In the same way that a composer creates a song or a software engineer designs an application, Allen wondered if one could modify the human immune system to solve this problem. He began to realize that a monoclonal antibody (MAB) could change the immune system so that it would stop "helping" the AIDS virus.
The future of medicine is full of hope, theory and opinion. AIDS was, and is, a frightening epidemic and the hysteric reaction of social and political forces were creating great pressure on the medical community that was grasping at straws to find a solution. New theories and treatments were proposed, tested and often failed. New drugs were creating dangerous side effects and even killing patients. Often doctors think in a herd-like mentality. At the time, most experts believed that a MAB antibody could never be used as a treatment.
Fred Chris was a gay man with AIDS and a friend of Allen Allen. He became the first to receive a monoclonal antibody. The results were instantaneous. Symptoms, such as skin lesions, vanished overnight and his T-cell count climbed. The damage, born of the AIDS virus, was halted.
A second, third and fourth patient were treated. The results were miraculously the same. On the West coast, word began to spread among the desperate AIDS doctors. The doctors treated two to three hundred patients with the antibody. Data from 188 patients were eventually submitted to the FDA. Unlike most other AIDS treatments, there were no serious side effects and no one was dying from it.
The elation that Allen felt was soon deflated. Armed with his data, he approached pharmaceutical companies and venture capitalists to launch a study. The expert medical opinion believed that a monoclonal antibody could not be used as treatment. Allen was kicked to the curb.
The patients who had been successfully treated and their friends and family conferred with Allen. They created and funded a privately held company, designed to launch a formal clinical trial. With approximately a hundred shareholders, CytoDyn, Inc. was born.
There is really only one way to introduce a new medical practice or a drug. The proper and established method is a clinical trial approved and supervised by the U.S. Food and Drug Administration. The process is time consuming and expensive. CytoDyn needed capital.
Allen gave his patents, the reins of his innovation, to a dynamic and persuasive entrepreneurial group that was to raise funds and conduct the trials with a publicly traded company. His work done, Allen waited for the results, the fruit of his labors.
The stock of the publicly traded company was a success and began to sell millions of shares in a day. But the clinical trial was never started. The leader of the entrepreneurial group turned out to be a con artist. To protect his discovery and his colleagues, Allen had to get legal.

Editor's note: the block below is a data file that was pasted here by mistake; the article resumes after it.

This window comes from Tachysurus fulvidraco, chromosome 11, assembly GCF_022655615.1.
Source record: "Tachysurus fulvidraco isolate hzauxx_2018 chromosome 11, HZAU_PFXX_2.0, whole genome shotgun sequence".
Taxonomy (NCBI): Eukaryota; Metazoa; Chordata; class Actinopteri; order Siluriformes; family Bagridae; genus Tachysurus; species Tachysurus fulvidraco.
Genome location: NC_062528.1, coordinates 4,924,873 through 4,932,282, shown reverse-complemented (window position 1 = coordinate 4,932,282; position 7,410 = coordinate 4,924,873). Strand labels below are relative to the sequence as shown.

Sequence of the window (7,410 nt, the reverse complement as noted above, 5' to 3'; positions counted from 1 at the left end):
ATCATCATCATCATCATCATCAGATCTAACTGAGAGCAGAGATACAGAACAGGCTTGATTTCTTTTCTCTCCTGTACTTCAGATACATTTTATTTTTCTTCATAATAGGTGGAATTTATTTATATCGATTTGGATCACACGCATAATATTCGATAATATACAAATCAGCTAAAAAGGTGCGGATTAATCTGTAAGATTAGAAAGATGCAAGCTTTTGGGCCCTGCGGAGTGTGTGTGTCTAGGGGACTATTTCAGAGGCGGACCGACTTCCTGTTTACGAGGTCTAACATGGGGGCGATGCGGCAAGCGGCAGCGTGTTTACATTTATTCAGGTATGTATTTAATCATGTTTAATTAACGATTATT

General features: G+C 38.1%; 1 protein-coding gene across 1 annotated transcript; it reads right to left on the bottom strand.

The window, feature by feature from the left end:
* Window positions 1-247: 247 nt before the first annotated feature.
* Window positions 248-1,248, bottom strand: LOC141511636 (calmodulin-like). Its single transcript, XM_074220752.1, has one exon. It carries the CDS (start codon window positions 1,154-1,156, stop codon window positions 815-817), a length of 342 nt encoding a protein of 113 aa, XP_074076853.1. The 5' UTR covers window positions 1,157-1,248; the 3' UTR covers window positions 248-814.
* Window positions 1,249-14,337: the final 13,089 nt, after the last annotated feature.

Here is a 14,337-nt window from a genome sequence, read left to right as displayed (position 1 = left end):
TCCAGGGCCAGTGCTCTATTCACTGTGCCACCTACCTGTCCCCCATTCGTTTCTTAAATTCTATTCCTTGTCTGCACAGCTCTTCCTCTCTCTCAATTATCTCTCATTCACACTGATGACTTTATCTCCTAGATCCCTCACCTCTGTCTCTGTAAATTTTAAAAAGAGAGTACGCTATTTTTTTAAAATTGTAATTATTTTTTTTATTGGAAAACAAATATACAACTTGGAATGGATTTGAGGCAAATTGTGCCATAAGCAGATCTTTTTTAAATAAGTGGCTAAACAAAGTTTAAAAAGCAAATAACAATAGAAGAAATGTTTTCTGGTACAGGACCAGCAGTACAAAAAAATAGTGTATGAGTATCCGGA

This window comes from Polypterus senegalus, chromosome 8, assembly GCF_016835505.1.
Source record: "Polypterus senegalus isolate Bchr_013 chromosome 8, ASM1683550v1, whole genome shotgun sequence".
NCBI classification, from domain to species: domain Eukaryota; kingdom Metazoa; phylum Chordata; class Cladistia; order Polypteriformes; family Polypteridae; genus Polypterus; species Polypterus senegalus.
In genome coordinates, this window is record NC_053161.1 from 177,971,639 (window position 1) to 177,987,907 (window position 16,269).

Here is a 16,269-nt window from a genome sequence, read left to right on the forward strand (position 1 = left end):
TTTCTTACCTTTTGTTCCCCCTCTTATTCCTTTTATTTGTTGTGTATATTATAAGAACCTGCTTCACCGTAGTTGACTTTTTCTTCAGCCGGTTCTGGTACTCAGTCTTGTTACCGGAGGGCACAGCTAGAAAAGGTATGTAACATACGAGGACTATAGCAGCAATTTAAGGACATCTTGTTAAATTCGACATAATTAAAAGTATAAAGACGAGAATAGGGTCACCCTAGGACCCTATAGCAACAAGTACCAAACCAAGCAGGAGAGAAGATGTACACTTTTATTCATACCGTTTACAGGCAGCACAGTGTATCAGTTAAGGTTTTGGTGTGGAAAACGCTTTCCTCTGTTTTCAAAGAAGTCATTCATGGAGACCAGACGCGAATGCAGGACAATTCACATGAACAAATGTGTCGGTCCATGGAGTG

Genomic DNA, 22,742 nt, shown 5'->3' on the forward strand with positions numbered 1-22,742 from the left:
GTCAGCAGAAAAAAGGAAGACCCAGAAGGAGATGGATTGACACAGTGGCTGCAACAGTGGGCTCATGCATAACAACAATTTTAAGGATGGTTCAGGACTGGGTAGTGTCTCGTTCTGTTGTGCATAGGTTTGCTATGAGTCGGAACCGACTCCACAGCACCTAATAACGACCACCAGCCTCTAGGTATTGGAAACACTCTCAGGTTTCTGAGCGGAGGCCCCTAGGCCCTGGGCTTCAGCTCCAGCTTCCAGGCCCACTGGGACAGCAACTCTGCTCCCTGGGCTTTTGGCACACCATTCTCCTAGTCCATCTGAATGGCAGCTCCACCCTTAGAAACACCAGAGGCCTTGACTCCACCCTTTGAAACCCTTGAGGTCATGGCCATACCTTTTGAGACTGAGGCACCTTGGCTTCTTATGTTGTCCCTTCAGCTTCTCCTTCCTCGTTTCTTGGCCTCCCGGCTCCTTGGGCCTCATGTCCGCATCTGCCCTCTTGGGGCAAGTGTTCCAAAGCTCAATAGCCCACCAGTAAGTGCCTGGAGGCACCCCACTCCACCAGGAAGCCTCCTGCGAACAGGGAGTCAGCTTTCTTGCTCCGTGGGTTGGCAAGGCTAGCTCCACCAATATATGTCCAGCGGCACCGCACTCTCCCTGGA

Three years after receiving the first injection, Fred Chris died. He succumbed to another disease often found in AIDS patients, Hepatitis C. At the funeral, Allen was feted as a hero for extending Chris's life. "But I felt like a failure," he says, "Because I did not save my friend."
Back in the game again, Allen spent the next two years waiting in court, trying to recover his patents, which were finally returned to his control. With new management, CytoDyn was ready for business as a publicly traded company. Over 10 million dollars was raised in new capital. With the acquisition of Pro 140, a more developed antibody, CytoDyn began a Phase IIB clinical trial. The company reported spectacular results.
With his discovery secure, Allen Allen officially retired in 2011. "Like anybody in their Seventies and Eighties, I now spend most of my retirement going to some doctor or another," laughs Allen. He and his wife have recently celebrated their Fiftieth Wedding Anniversary.
"I think the hardest part of the journey has been the realities of the medical industry," says Allen, "Big Pharma is risk-averse. They are not interested in innovation, but in selling pills. That was the hardest reality."
CytoDyn and the FDA are expected to begin the final, critical, Phase III clinical trial. Negotiations for the number of patients and testing sites are now reportedly done. "It should start soon," says Allen.
Allen D. Allen is waiting for the federal approval of his work. He is waiting to see the real world application of lives lived longer, healthier and free of side effects. Allen is waiting.
Gordy Grundy is an artist and writer. His visual and literary work can be found at www.GordyGrundy.com.